DENVER (AP) — Investigators are trying to determine why a woman caused $10,000 worth of damage to a large expressionist painting at the Clyfford Still Museum by punching and scratching it, then removing her pants and sliding down the artwork.
Carmen Tisch, 36, faces charges of criminal mischief in the Dec. 29 attack on the painting, said district attorney spokeswoman Lynn Kimbrough.
The painting, referred to as 1957-J-No. 2, is valued at more than $30 million. The large montage of black, white and burnt orange swaths with a sliver of yellow is from Still's middle period.
Museum officials said they believe security is adequate for the facility and that they regularly evaluate security to protect the collection and visitors. Museum spokeswoman Regan Petersen said in a statement that its guards "acted swiftly and appropriately; the police were summoned immediately and the offender was taken into custody."
Denver acquired the collection in stiff competition by promising to build a facility for the paintings and sculptures. Still, who died in 1980, specified in his will that his estate had to go to an American city willing to establish a permanent museum for his work. He was one of the first abstract expressionist artists following World War II.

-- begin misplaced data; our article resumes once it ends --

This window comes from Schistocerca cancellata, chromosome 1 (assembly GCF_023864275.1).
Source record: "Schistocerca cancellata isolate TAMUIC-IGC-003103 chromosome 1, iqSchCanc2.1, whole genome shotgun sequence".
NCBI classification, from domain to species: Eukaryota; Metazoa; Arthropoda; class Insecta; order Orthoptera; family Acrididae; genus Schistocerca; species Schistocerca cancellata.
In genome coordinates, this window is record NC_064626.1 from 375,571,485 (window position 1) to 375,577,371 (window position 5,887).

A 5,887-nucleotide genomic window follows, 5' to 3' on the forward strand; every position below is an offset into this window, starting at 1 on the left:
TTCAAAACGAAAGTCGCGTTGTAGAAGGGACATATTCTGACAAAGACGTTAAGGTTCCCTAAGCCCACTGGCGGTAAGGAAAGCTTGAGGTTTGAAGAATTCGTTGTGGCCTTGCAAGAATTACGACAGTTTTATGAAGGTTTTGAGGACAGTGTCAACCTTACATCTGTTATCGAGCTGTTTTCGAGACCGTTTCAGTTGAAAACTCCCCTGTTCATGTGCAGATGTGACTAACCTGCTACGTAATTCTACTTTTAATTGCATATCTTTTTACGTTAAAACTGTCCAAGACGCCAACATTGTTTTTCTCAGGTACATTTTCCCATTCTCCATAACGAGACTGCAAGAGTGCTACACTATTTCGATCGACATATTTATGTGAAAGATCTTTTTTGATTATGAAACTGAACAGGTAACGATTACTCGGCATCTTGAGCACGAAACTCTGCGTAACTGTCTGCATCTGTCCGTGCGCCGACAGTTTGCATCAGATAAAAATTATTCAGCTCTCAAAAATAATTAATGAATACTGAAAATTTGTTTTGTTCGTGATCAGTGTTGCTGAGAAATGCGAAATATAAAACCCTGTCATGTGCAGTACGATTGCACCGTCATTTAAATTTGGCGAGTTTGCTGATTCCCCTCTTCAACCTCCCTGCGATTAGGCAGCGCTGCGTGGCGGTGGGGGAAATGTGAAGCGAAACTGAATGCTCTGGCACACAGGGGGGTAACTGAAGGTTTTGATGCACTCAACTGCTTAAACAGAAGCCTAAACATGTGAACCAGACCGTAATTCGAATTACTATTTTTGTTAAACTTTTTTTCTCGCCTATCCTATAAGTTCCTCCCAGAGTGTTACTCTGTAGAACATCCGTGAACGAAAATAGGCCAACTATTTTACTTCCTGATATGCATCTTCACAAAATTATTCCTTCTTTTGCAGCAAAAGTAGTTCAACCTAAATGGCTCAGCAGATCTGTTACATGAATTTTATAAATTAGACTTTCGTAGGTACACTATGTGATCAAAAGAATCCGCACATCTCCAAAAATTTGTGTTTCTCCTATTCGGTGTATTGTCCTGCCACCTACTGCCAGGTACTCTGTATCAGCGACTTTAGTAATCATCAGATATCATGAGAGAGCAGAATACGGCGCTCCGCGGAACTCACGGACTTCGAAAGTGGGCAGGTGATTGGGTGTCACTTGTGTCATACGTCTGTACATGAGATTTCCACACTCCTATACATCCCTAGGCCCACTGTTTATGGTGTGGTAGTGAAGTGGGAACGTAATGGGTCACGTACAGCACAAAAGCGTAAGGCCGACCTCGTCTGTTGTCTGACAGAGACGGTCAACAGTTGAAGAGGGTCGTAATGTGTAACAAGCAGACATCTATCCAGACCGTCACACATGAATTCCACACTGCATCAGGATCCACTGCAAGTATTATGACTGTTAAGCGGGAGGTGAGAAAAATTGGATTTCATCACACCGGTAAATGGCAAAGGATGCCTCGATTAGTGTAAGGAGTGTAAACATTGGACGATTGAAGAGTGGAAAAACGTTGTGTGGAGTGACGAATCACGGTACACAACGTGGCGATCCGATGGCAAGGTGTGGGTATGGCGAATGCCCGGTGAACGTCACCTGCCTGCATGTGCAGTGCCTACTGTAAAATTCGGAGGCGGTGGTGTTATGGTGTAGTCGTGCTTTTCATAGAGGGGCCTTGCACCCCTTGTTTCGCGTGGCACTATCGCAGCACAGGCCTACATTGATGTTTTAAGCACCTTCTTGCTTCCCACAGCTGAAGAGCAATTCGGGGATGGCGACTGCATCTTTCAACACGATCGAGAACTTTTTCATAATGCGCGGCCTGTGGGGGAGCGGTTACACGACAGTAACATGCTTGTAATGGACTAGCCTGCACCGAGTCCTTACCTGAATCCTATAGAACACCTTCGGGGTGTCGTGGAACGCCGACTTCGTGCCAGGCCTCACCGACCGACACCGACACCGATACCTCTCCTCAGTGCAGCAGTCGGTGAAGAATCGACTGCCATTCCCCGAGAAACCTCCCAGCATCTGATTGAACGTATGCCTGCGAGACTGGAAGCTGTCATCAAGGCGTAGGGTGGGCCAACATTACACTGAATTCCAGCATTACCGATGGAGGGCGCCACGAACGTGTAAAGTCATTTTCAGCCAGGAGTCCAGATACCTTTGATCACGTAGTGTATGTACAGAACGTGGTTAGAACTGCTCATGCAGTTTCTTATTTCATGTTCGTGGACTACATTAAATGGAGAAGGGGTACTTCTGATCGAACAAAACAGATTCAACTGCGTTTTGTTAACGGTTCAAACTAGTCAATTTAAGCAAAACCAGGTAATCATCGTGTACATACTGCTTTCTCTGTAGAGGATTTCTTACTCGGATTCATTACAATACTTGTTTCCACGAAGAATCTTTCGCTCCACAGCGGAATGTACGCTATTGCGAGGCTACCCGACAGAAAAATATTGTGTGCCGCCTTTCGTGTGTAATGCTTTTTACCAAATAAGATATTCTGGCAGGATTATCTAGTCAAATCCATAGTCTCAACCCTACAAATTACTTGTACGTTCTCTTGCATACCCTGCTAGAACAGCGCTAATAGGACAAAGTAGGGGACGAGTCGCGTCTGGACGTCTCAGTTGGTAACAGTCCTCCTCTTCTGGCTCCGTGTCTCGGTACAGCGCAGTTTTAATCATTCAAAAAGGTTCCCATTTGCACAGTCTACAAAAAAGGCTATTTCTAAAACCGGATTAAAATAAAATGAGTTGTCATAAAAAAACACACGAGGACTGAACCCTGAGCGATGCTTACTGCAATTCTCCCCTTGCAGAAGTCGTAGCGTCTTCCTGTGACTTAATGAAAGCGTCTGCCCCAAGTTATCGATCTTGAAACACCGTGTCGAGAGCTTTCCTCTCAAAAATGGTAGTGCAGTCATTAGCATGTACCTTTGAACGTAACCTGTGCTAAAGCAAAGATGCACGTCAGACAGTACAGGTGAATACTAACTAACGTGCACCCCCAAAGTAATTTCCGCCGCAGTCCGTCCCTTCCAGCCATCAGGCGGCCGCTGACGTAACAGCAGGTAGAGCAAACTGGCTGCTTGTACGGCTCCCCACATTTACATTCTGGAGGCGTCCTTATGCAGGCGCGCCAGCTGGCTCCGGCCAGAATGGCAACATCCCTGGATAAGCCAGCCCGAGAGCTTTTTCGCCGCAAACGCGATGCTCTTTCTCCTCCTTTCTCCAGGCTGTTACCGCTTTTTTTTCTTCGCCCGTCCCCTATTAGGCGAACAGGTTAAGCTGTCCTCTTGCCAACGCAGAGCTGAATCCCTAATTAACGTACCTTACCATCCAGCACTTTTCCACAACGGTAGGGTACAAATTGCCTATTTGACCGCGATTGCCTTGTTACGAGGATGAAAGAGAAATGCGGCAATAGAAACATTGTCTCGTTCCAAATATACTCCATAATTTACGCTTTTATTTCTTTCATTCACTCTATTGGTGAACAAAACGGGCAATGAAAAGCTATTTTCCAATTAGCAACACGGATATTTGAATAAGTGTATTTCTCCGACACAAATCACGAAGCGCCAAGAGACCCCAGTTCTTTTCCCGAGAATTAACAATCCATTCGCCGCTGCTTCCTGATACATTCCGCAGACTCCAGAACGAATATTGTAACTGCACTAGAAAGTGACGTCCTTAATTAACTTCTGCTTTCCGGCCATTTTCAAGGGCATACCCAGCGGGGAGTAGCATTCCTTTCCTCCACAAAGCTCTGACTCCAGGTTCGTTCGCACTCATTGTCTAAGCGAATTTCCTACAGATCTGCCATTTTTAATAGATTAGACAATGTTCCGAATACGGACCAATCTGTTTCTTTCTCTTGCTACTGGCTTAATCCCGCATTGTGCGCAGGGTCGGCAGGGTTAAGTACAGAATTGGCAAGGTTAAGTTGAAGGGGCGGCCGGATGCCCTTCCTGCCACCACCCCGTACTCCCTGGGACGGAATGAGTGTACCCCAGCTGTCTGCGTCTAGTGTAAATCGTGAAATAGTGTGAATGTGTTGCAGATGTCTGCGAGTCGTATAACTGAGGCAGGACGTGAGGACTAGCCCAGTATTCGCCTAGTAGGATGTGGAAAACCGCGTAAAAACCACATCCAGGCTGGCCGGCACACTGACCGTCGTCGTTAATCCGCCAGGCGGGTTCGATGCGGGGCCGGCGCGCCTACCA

The museum has raised $32 million in private donations for its building, endowment and operations, Petersen said. The city of Denver also contributed about $99 million from an auction of four Still works.
Visitors touring the gallery Thursday said they were horrified by the attack. Rachel Gelbman and Christine Shaw, of Denver, said they had seen the painting at the Denver Art Museum and noticed it was missing, replaced by a similar painting from the 1956-1958 era.
To them, it wasn't the same.
"What would possess someone to do that?" Gelbman said as security guards roamed the building.
In 2010, a Montana woman was accused of taking a crowbar to a Loveland art museum display that critics denounced as obscene. Critics said it showed Jesus Christ engaged in a sex act; The artist, Stanford University professor Enrique Chagoya, said the work represented what he saw as corruption in religious institutions. Kathleen Folden was accused of damaging the print.
Tisch remained held on $20,000 bond. Court records did not indicate if she had an attorney, and no phone listing was available.
At the museum, on the wall near where Still's painting once stood, Still summed up his philosophy of art: "I never wanted color to be color, texture to be texture, images to become images. I wanted them all to fuse into a living spirit."